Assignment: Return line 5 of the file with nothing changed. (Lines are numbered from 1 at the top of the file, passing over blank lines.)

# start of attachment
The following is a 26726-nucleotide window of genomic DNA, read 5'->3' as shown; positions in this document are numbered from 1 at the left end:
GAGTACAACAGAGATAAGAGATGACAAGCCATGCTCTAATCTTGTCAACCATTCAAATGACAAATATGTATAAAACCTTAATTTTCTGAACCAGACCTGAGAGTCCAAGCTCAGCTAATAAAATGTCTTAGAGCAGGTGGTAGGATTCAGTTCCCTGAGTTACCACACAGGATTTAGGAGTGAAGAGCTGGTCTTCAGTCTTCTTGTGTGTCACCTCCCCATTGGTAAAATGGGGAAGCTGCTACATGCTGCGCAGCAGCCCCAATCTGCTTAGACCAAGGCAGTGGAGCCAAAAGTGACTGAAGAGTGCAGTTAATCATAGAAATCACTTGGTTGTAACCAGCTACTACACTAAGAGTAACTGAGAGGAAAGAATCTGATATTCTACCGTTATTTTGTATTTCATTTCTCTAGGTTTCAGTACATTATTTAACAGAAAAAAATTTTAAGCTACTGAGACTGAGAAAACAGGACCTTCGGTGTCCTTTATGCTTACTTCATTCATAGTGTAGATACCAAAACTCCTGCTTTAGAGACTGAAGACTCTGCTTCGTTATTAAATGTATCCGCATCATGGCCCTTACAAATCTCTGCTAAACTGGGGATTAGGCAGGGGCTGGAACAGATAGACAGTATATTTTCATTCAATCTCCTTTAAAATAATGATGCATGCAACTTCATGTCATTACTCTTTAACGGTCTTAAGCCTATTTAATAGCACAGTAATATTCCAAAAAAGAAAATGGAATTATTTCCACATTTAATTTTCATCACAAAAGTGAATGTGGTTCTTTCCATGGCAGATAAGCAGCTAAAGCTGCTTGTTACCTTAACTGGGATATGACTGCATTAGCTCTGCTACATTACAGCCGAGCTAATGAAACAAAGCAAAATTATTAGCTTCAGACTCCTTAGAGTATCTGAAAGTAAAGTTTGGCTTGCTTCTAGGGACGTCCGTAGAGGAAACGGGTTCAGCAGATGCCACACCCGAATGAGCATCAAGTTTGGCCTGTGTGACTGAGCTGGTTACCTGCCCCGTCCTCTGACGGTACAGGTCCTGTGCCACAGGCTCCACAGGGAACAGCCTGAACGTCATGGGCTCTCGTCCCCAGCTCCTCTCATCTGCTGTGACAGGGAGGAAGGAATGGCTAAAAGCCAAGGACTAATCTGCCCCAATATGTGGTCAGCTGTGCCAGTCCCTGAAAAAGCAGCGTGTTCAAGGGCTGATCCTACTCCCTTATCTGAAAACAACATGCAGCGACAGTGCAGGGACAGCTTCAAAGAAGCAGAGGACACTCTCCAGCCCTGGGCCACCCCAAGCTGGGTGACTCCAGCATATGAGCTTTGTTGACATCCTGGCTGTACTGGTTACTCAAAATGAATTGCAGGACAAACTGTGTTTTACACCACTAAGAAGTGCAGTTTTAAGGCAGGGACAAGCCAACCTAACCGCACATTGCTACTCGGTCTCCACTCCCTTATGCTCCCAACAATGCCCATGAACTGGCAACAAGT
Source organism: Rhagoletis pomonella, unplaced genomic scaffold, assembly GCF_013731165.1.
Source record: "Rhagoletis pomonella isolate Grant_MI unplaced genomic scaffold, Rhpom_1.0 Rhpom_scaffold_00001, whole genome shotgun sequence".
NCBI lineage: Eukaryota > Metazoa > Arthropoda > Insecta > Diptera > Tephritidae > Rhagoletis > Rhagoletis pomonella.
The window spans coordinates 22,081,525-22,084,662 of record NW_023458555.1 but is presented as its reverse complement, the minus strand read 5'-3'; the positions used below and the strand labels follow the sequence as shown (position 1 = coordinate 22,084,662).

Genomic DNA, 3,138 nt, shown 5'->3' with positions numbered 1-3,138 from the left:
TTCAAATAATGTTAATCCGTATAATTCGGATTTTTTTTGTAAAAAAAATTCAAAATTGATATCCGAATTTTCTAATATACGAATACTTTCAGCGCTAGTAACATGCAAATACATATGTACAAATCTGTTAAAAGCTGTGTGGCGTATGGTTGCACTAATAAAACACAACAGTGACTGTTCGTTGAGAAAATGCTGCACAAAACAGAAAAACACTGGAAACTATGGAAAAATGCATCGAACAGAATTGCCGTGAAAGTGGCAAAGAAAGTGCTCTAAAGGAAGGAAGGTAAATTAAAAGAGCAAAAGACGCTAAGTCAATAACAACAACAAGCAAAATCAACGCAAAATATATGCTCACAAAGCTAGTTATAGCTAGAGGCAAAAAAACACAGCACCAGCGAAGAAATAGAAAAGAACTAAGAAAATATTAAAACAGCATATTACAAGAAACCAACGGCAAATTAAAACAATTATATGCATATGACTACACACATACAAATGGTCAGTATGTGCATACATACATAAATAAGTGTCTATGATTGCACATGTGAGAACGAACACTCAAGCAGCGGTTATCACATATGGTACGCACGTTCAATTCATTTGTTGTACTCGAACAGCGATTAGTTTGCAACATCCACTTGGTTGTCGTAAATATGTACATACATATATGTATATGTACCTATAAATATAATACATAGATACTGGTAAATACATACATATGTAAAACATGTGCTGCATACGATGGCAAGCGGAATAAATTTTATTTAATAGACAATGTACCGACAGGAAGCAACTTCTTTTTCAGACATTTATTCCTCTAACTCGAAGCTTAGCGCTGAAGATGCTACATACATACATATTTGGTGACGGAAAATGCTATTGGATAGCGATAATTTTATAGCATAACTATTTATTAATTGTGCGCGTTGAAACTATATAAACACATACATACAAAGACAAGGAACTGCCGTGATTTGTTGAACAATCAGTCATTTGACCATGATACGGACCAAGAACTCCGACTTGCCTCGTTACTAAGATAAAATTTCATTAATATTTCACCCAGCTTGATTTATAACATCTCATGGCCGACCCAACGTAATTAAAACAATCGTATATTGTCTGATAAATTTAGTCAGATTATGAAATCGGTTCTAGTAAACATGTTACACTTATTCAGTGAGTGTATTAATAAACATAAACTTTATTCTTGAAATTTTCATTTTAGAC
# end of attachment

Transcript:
NCBI lineage: Eukaryota > Metazoa > Arthropoda > Insecta > Diptera > Tephritidae > Rhagoletis > Rhagoletis pomonella.